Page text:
To address the challenges and opportunities of 3DHI for RF and mixed signal applications, Raytheon designers are creating 3D HIMMICs (Heterogeneously Integrated Monolithic Microwave Integrated Circuits) and 3D wafer-scale packages that can house specially designed 3D GaN MMICs integrated directly into the package, stacks of GaN 2D MMICs, or traditional 2D ICs from external sources. A key element of the underlying technology is the integration of high performance compound semiconductor RF devices. One example of this is the integration of GaN High Electron Mobility Transistors (HEMTs) with silicon-based circuits, such as logic and control circuits, to create “intelligent” or digitally enhanced RF ICs.6 Figure 2 is an example of a 200 mm diameter GaN-on-Si wafer bonded to, and interconnected with, a 200 mm diameter Si CMOS wafer to create wafer-scale RF modules or, when diced, individual chips or HIMMICs. Raytheon has achieved both very high vertical interconnect yield and good RF electrical performance with this integration approach. The microwave and millimeter wave GaN transistors integrated into the HIMMIC have RF characteristics similar to the native GaN transistors. The GaN-Si CMOS HIMMIC technology allows for the integration of three different RF and digital functions previously implemented separately in three different semiconductor technologies. Now these functions are integrated as part of an RF transceiver on a single chip with reduced X-Y foot print and greater RF performance (higher power, higher dynamic range, lower noise figure) to enhance the performance and capabilities of next generation multifunction systems for radar, communications and electronic warfare applications.

Figure 2: A Silicon (Si) CMOS (Complementary metal–oxide–semiconductor) wafer oxide bonded to a Gallium Nitride (GaN) on Si wafer. This HIMMIC technology builds on many years of circuit design expertise and brings together two key technologies — GaN and Si CMOS — at the wafer scale.

Another area of 3DHI development is Raytheon Advanced Invariant Die, or RAID (Figure 3), which is a multitier chip scale package capable of incorporating multiple semiconductor device types and orientations.7,8 The RAID package is manufactured using standard semiconductor fabrication techniques.  

Figure 3: An example schematic of a multi-tier RAID package (left bottom) and a Scanning Electron Microscope (SEM) image of a Gallium Nitride (GaN) Monolithic Microwave Integrated Circuit (MMIC) mounted inside a RAID package (right top).

The RAID technology uses Silicon Carbide (SiC) as the base substrate material for its tiers, ensuring a high degree of heat spreading throughout the stack and providing a lower coefficient of thermal expansion among the vertical tiers. Known-good9 MMICs can then be used for wafer-scale manufacturing, with this technique allowing high density packaging benefits for the overall system.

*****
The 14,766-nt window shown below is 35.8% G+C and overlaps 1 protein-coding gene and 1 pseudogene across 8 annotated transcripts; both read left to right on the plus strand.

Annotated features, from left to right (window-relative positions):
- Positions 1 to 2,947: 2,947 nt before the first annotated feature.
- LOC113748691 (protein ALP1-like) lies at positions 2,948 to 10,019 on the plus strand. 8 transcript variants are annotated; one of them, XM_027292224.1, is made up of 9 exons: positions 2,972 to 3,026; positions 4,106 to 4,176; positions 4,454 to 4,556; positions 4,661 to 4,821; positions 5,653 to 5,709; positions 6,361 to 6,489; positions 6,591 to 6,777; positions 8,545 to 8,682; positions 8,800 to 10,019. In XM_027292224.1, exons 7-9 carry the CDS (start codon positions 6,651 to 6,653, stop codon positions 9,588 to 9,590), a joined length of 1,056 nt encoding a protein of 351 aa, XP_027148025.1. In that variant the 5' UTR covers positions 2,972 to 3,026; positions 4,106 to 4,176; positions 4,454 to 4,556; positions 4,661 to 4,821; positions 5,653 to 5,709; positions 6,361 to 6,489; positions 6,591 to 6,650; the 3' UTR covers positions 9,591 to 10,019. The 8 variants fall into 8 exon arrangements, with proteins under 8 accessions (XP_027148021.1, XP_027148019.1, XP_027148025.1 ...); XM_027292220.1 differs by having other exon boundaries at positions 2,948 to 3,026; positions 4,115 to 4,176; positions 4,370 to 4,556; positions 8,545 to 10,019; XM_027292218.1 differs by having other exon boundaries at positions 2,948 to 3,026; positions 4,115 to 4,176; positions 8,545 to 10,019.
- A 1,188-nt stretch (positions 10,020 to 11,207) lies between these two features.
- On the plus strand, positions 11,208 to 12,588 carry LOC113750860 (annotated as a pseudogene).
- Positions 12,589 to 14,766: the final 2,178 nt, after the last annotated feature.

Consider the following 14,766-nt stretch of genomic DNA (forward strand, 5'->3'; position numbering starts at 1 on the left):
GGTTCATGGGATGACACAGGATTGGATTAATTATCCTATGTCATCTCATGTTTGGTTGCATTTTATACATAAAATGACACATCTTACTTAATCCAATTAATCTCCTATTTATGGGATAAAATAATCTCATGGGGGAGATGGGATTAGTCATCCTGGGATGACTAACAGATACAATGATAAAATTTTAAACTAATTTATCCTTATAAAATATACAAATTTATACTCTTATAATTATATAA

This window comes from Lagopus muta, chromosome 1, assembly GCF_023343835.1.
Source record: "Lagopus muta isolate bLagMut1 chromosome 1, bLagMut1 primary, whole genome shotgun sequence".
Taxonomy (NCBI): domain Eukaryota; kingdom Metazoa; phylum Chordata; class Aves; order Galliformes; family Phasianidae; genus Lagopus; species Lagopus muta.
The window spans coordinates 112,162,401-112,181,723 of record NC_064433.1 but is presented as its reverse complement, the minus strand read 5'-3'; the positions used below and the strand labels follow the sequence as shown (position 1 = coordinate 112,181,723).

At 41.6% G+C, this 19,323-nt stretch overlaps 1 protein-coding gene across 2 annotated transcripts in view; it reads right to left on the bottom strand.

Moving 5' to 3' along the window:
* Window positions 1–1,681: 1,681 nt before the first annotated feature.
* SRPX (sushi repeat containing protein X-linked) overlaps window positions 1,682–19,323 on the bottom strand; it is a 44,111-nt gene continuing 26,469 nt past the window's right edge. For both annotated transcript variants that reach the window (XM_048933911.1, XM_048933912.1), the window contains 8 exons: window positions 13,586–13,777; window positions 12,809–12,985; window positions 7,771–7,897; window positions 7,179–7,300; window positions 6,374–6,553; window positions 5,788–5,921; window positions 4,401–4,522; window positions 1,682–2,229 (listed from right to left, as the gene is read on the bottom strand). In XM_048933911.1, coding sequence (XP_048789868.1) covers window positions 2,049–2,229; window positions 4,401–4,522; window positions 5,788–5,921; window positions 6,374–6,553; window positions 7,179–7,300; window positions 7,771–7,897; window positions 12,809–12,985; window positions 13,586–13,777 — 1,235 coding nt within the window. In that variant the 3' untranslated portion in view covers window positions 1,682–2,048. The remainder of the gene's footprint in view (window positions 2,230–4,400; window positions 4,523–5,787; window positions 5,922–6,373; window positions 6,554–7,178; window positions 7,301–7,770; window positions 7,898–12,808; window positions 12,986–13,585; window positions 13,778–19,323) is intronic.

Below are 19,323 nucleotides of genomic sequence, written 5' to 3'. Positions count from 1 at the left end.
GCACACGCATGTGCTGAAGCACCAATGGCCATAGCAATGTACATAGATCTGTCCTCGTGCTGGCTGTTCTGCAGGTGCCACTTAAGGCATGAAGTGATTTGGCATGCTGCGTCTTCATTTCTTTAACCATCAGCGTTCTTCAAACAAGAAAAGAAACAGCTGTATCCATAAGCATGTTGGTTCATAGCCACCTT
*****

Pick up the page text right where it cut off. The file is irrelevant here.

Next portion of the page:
Incorporating MMICs in a small cavity has potential negative consequences, including undesirable resonances across the band of RF operation. In order to suppress these resonances, cutouts are selectively placed throughout the tier stack and topped-off with an electronic bandgap (EBG) material lid, which presents a similar impedance to the MMIC as experienced in much larger conventional package assemblies. This allows the 3DHI stack to be approximately 100 times thinner than comparable microwave assemblies, enabling the stack to be incorporated into the wafer-scale processing and bonding processes. RAID is based on established RF and MEMS design techniques and is made in Raytheon’s foundry using proven semiconductor fabrication processes.

The RAID stack can incorporate multiple MMICs, in either the X- or Y-direction or stacked on top of each other in the Z-direction. The interconnects traverse between the MMICs within the tiers and provide signal, control and power lines that can be terminated on the top or bottom of the package. The RAID package can also provide interconnect tabs on each side of the tiers, much like beamleads for integration to the wafer-scale assembly. The above design and fabrication capabilities enable multiple degrees of freedom in the overall system integration approach, enhancing the functional density by incorporating the best available technologies in a single wafer-scale package. The RAID package was demonstrated at 94 GHz using a GaN power amplifier MMIC packaged in a six-tier vertical stack highlighting the high frequency quality factors of this approach.10